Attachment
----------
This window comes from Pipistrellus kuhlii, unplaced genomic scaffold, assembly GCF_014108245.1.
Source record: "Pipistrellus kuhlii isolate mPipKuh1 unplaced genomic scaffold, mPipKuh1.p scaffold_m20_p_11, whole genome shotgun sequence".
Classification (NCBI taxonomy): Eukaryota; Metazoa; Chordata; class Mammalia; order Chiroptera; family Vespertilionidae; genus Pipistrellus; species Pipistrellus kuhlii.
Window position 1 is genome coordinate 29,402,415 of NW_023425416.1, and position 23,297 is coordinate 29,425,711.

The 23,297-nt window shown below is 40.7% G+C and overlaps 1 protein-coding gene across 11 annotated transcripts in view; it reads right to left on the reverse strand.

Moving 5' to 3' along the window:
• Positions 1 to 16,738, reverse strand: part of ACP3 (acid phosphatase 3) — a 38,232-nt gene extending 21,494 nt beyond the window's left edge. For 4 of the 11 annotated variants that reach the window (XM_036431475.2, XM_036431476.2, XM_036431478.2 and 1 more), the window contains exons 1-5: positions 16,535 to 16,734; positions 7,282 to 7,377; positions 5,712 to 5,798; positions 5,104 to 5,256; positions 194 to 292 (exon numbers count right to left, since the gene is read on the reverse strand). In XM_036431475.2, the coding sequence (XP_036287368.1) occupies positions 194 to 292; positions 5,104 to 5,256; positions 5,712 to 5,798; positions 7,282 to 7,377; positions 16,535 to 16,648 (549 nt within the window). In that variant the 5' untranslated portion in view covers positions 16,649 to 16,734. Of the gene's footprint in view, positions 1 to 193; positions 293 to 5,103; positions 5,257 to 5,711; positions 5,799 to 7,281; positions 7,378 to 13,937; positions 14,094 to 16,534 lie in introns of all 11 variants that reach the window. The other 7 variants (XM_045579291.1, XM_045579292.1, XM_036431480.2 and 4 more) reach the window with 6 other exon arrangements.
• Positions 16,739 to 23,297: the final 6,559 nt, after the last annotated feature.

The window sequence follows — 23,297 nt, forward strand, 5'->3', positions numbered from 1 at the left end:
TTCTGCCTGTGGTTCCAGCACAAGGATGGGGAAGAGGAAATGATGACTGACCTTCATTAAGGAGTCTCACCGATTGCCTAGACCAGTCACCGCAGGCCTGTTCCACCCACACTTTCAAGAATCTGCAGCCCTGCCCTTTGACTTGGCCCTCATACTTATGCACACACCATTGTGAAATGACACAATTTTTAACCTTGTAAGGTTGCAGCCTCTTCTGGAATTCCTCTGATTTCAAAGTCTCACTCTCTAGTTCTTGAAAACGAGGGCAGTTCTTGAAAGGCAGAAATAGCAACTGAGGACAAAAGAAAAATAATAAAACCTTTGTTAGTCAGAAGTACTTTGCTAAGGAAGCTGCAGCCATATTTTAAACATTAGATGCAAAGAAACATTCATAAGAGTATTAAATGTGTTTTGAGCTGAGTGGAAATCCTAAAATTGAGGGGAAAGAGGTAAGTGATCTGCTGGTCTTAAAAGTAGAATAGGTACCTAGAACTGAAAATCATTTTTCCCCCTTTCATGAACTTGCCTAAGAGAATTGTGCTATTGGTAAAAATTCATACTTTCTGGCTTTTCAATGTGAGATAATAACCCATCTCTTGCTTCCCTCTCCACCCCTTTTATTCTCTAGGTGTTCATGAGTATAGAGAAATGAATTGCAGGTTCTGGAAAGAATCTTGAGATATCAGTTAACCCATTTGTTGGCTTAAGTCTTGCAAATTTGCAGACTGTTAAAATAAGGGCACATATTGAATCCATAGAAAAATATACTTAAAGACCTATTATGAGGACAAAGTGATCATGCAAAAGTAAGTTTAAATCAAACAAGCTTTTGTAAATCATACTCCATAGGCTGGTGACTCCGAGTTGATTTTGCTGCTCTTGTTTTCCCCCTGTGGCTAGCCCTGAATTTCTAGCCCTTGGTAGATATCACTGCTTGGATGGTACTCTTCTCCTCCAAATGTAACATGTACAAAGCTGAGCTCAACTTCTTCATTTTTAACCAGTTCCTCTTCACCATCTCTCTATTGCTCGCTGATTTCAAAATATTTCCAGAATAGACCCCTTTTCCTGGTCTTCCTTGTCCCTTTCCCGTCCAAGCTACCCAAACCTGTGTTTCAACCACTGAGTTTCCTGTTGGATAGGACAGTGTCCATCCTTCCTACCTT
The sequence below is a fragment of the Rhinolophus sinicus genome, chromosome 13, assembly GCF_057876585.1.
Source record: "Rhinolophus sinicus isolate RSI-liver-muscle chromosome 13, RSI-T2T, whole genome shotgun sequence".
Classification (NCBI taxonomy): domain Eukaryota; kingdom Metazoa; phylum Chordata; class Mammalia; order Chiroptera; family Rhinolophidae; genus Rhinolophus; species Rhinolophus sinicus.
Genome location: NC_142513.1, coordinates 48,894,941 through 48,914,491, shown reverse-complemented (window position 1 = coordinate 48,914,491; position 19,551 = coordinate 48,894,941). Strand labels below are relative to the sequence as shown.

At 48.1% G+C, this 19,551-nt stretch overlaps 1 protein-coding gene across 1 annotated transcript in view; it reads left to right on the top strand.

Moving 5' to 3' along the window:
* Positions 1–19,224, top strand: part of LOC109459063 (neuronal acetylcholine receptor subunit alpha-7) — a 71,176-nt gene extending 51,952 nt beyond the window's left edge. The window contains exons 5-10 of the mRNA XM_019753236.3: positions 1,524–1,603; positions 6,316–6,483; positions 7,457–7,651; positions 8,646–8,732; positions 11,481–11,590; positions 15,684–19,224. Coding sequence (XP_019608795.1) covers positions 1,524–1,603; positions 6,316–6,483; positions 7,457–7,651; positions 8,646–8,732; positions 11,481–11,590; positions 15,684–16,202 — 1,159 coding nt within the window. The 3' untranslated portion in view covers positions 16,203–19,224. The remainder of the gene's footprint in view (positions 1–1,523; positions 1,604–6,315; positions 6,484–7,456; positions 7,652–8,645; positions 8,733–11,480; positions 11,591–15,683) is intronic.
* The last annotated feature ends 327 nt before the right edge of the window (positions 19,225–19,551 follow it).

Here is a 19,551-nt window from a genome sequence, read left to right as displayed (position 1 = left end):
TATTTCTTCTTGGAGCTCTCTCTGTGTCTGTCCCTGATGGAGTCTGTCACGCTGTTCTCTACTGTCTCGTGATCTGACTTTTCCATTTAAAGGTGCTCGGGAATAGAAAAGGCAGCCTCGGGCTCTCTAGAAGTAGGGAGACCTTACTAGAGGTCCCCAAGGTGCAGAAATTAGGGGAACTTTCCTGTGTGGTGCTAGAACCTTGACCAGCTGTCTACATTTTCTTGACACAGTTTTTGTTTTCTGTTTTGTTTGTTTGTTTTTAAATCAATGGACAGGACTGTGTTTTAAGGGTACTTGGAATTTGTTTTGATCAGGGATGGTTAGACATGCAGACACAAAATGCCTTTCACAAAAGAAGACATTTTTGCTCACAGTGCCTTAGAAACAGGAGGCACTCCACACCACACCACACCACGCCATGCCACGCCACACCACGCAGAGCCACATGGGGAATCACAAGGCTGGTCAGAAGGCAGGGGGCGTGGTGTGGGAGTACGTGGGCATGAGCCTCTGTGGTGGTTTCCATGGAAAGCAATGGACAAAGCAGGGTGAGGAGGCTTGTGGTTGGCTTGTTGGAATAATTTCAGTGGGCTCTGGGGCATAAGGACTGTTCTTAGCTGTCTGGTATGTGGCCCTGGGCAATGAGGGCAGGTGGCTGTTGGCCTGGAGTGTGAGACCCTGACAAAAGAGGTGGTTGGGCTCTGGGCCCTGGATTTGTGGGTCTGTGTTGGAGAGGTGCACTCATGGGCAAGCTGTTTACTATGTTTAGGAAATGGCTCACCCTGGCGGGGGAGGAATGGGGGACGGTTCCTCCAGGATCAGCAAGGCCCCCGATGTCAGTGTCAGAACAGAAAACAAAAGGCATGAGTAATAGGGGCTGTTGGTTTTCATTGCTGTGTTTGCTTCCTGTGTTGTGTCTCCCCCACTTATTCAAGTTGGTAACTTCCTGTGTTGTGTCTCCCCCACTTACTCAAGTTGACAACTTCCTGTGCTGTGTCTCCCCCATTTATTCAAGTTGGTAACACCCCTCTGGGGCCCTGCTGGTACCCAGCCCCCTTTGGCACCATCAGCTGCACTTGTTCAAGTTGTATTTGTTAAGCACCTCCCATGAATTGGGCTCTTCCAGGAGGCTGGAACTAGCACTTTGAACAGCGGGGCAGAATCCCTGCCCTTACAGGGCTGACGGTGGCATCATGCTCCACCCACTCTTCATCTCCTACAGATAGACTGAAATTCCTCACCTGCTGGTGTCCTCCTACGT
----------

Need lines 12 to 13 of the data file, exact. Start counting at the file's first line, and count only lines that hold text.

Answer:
Source record: "Rhinolophus sinicus isolate RSI-liver-muscle chromosome 13, RSI-T2T, whole genome shotgun sequence".
Classification (NCBI taxonomy): domain Eukaryota; kingdom Metazoa; phylum Chordata; class Mammalia; order Chiroptera; family Rhinolophidae; genus Rhinolophus; species Rhinolophus sinicus.